ISLAMABAD: Newly elected Pakistan government of Prime Minister Imran Khan will review its role in China's Belt and Road Initiative (BRI) and renegotiate a trade agreement signed more than a decade ago, UK daily, citing Pakistani officials, reported on Sunday.
Razzak Dawood in a clarification on his interview published in Financial Times Monday said he has been quoted out of context by the newspaper and a detailed response in this regard will be issued today.
According to report, the ministers and the advisors of the Pakistan Tehreek-e-Insaf government said the agreement "unfairly benefits Chinese companies."
“The previous government did a bad job negotiating with China on CPEC — they didn’t do their homework correctly and didn’t negotiate correctly so they gave away a lot,” The Financial Times reported, quoting Abdul Razak Dawood, Prime Minister Imran Khan's Adviser on Commerce, Textile, Industry & Production and Investment.
Dawood was reported to have said; “Chinese companies received tax breaks, many breaks and have an undue advantage in Pakistan; this is one of the things we’re looking at because it’s not fair that Pakistan companies should be disadvantaged.”
The adviser was quoted as saying: “I think we should put everything on hold for a year so we can get our act together,” he added. “Perhaps we can stretch CPEC out over another five years or so.”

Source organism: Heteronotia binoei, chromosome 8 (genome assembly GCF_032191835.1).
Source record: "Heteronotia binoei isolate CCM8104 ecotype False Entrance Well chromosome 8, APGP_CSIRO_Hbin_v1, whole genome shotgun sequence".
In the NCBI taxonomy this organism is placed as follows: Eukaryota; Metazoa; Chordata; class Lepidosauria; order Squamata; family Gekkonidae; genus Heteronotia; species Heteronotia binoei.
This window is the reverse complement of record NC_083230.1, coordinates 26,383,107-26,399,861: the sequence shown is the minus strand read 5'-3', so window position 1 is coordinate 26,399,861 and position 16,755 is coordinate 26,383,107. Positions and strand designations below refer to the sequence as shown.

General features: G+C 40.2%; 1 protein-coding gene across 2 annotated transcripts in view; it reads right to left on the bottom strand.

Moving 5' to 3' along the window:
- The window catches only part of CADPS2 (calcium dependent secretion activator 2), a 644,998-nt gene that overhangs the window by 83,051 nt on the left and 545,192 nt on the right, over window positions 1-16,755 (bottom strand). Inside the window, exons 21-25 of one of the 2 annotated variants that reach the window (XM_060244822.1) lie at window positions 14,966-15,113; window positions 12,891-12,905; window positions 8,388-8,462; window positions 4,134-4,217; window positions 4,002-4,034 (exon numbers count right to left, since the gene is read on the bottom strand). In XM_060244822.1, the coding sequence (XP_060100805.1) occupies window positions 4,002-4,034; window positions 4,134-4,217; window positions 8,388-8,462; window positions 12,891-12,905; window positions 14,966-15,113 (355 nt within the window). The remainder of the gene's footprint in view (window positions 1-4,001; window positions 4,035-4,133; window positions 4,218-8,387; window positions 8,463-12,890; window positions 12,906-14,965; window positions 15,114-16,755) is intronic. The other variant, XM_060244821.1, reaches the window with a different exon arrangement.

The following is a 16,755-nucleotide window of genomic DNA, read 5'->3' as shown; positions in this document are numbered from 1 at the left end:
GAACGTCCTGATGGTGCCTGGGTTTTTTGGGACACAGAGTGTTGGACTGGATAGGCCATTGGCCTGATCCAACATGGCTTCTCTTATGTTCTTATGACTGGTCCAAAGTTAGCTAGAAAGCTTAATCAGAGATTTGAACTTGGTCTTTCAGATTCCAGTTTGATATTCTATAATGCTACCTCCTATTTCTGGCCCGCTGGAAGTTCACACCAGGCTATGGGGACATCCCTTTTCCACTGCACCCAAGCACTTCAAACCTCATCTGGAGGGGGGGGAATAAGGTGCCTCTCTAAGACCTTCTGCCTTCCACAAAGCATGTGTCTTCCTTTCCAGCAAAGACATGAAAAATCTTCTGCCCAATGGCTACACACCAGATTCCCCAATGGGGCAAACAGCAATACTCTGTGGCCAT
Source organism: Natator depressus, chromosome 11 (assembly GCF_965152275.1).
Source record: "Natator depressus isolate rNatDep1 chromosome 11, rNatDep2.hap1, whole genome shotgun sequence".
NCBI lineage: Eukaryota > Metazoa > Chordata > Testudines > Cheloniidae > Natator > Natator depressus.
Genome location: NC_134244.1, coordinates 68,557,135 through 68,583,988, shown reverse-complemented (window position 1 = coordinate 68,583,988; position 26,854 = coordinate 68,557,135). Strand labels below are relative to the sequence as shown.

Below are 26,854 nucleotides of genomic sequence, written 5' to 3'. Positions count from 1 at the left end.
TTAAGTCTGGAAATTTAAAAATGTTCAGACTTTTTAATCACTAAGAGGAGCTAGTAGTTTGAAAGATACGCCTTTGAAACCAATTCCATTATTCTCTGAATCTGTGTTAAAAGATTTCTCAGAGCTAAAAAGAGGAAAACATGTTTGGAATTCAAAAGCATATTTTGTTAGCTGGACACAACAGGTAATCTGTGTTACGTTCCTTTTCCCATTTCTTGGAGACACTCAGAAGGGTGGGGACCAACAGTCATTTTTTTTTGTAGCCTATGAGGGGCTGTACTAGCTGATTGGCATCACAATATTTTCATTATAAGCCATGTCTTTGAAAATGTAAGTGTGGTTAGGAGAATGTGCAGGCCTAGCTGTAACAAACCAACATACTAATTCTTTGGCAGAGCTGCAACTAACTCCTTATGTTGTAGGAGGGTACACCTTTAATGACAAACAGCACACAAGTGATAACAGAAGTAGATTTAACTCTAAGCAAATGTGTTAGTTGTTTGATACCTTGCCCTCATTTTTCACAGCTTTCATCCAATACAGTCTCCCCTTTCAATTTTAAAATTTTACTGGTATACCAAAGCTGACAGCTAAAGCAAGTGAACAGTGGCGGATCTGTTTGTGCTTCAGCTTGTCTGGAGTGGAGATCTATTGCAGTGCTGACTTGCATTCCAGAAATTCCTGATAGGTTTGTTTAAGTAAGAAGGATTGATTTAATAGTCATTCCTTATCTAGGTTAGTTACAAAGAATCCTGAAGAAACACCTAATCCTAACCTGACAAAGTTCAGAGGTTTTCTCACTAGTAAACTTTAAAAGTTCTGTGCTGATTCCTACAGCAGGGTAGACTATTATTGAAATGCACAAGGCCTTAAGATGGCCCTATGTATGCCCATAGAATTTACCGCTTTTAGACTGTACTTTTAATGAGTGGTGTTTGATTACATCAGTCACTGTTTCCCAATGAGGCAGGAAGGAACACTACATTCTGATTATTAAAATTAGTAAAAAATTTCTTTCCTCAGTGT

Dawood is a renowned businessmen who founded Descon Engineering, which is involved in Engineering and Construction, Chemicals, Power and Inspection. It is perhaps the first Pakistani multinational company which is operating in six countries, according to commerce ministry.
The projects concerned are part of the $62bn China-Pakistan Economic Corridor plan — by far the largest and most ambitious part of the BRI, which seeks to connect Asia and Europe along the ancient silk road. It also includes a huge expansion of the Gwadar port on Pakistan’s south coast, as well as road and rail links and $30bn worth of power plants.
As per the report, Chinese foreign minister Wang Yi, who visited Islamabad at the weekend, indicated that Beijing could be open to renegotiating its 2006 trade deal with Pakistan.
However, Foreign Minister Shah Mehmood Qureshi assured his Chinese counterpart that the new government considers CPEC project as 'immensely strategic and of national importance for Pakistan'.
"We are highly grateful for the personal attention Chinese leadership has accorded to the implementation of CPEC. CPEC will remain a priority for the Government. We will ensure that ongoing projects are implemented at the earliest and at the same time, we will explore new avenues of cooperation under CPEC," he said during a joint press conference with Wang Yi after the two sides held detailed talks.
Moreover, Finance Minister Asad Umar and Advisor Dawood said Pakistan would be careful not to offend Beijing. “We don’t intend to handle this process like Mahathir”, Umar told FT.
It is pertinent to note that Malaysia has cancelled three China-backed pipeline projects and put a showpiece BRI rail link under review.